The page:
The New Old Lumix G1
A new-to-me “old” Panasonic Lumix DMC-G1 arrived here today. Actually, it arrived at my wife Lisa’s workplace and I picked it up on the way home.
This event came about because in the Spring I stashed away some cash in a wooden box in anticipation of our road trip along the Central Coast of California in June. I forgot the cash was there, even when we were on the road trip. Forgetting the cash became a long-term activity. A couple weeks ago, I opened the wooden box to store a pair of vintage aviator sunglasses and spotted the cash. “Must be my birthday”, I thought.
Shortly after the appearance of the G1, the world’s first M4/3 (Micro Four Thirds) camera, I made my way to the local Ritz Camera store to get one in my hands for a few minutes. Unlike a number of user reviewers, I didn’t have a problem with the EVF (Electronic Viewfinder) during the handful of minutes I played with it. As circumstance had it, Lisa was along to bib me so the 12″ drool spot wouldn’t show on my t-shirt.
At the time the G1 was beyond my budget, so I didn’t buy one. Now three years later, I’d still have a problem justifying dropping $800 on yet another camera, but the standard G1 with 14-45mm lens kit is going for $525 (+/-) for a new one (out of old stock), and used kits run between $300 and $400.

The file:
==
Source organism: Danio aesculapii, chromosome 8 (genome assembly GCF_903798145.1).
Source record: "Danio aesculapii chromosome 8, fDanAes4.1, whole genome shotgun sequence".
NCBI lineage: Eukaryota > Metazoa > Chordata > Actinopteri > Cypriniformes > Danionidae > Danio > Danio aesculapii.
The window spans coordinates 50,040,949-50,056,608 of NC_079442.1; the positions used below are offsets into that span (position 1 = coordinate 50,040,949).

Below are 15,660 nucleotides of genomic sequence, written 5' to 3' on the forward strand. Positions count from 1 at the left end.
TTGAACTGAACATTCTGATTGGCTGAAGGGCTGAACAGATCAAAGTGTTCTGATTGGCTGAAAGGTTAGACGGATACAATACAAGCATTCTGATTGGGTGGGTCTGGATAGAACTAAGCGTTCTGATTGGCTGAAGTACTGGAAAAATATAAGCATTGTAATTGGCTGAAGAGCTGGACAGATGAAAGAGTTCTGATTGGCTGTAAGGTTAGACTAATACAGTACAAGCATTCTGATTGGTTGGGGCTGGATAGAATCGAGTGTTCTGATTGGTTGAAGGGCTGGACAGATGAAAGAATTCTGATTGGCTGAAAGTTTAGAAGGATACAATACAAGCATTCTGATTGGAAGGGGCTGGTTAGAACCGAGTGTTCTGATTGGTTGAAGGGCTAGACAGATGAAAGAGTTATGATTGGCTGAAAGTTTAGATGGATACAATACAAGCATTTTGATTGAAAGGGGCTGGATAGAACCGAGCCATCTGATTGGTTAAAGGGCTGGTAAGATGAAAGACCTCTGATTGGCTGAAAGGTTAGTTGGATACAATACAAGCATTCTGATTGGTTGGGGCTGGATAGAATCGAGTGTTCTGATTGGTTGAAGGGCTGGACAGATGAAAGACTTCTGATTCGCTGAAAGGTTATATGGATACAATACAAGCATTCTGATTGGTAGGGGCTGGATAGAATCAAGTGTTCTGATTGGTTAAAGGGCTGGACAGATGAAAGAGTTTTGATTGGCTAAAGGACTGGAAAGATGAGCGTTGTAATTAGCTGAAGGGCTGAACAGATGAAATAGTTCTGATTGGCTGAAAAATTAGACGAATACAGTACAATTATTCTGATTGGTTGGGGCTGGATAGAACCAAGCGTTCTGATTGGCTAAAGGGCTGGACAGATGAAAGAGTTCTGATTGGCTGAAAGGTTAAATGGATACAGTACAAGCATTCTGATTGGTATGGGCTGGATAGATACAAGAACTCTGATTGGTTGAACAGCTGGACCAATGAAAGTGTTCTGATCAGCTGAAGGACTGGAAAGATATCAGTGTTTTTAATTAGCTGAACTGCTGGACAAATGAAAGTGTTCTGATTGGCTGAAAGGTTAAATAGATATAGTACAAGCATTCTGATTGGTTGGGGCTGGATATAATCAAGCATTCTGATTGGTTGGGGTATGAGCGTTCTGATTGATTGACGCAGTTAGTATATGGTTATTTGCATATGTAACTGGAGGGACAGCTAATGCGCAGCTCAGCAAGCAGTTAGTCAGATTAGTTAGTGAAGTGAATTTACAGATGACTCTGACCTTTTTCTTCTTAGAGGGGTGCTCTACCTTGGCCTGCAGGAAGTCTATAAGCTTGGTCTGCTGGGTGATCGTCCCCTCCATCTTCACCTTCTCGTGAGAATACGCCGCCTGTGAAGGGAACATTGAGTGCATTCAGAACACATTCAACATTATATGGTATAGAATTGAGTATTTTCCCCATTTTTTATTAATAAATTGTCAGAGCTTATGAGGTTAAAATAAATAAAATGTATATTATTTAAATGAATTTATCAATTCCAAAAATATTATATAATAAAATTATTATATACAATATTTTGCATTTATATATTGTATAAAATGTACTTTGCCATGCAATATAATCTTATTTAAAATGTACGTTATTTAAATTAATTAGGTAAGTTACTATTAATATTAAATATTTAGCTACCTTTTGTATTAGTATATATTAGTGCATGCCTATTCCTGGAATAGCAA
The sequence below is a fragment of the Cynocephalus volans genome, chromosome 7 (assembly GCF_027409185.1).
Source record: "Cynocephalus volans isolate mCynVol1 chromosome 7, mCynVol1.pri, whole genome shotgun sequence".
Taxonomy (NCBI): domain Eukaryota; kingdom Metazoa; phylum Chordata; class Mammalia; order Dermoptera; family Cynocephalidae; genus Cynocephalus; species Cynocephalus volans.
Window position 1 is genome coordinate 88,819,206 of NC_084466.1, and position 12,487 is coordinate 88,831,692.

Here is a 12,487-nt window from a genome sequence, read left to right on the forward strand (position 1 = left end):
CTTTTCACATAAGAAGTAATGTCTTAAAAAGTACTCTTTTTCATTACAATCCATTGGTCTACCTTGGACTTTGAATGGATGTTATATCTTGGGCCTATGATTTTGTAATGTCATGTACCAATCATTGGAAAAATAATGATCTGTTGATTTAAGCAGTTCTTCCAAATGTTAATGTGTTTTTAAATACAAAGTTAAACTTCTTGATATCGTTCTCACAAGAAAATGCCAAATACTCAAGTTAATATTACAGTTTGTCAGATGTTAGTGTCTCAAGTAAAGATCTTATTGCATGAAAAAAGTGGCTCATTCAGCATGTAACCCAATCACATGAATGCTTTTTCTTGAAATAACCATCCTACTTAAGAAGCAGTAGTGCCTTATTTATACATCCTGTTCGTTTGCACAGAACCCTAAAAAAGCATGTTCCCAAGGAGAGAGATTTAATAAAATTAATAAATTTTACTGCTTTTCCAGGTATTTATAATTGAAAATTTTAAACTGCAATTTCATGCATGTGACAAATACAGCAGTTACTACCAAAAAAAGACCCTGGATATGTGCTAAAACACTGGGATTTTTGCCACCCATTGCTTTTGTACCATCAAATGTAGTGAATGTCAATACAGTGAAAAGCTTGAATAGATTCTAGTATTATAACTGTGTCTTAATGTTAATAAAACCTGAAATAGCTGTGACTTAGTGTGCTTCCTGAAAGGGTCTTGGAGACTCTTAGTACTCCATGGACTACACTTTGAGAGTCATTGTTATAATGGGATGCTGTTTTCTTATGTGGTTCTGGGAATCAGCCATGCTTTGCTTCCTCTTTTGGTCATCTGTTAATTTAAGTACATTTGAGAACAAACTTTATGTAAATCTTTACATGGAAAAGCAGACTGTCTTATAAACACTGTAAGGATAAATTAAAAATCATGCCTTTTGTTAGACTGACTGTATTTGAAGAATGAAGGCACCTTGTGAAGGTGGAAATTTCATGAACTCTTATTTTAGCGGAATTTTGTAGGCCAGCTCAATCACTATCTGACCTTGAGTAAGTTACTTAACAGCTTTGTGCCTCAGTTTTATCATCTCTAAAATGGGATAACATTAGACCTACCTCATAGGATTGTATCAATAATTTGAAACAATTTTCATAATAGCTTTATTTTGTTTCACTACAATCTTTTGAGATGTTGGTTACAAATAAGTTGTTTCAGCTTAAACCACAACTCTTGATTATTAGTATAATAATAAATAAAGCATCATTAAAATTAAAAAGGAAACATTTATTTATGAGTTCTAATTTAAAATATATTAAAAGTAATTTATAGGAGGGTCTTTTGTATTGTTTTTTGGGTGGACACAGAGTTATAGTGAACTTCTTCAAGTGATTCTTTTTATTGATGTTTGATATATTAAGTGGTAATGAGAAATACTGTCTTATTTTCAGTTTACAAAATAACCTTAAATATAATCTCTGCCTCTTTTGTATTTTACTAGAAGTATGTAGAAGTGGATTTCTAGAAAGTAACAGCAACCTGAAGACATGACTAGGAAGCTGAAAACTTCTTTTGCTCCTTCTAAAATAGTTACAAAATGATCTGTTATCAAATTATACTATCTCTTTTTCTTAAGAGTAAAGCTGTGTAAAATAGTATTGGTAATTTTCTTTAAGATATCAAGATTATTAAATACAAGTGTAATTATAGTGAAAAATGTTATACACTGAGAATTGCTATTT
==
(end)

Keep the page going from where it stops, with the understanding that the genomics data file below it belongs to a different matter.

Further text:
What do you get for that $300-400? I can only tell you what I got, and where I got it. I always do a great deal of “research” when the B&H catalog arrives. I pour over the pages of the giant candy store. Given the enjoyment I get out of their catalogs, I always remember to check the Web site when I’m window shopping. It seems that B&H has been around forever, and the company continues to have a good reputation with its customers. And by the way, I don’t get paid if you use the link to B&H. It is just a company that I feel comfortable dealing with. Your experience may vary.
I found my used G1 at B&H for $399. It was possible to get one cheaper, but the condition wasn’t as good. This one was rated 9+, which means “barely visible wear” on the B&H scale. I couldn’t see any wear when I opened the box. The lack of wear made sense an hour later, when I shot a couple frames, then looked at them on the computer. The first frame was numbered P1000381, so the camera’s shutter had 380 activations when it arrived here. I figure that’s equivalent to getting a $20,000 motorcycle for $10,000 because it has 380 miles on the odometer.
It seems likely that it was a demo model. But it is equally likely that the camera was returned shortly after purchase. It was the wrong camera for the buyer. Or the wrong buyer for the camera. Who knows?
After playing with the camera for a few hours and checking the high end jpegs on the computer, I’m quite happy with it. Also unlike a number of user reviewers, I didn’t have much trouble getting around in the menu system or getting used to the controls, though I spun the mode selector a couple of times when using the On/Off switch.
Compared to handling and carrying a large Nikon, the G1 feels downright small and light. This calls for extensive field testing, and the best way I know to test a camera is a multi-day motorcycle ride. Road trip!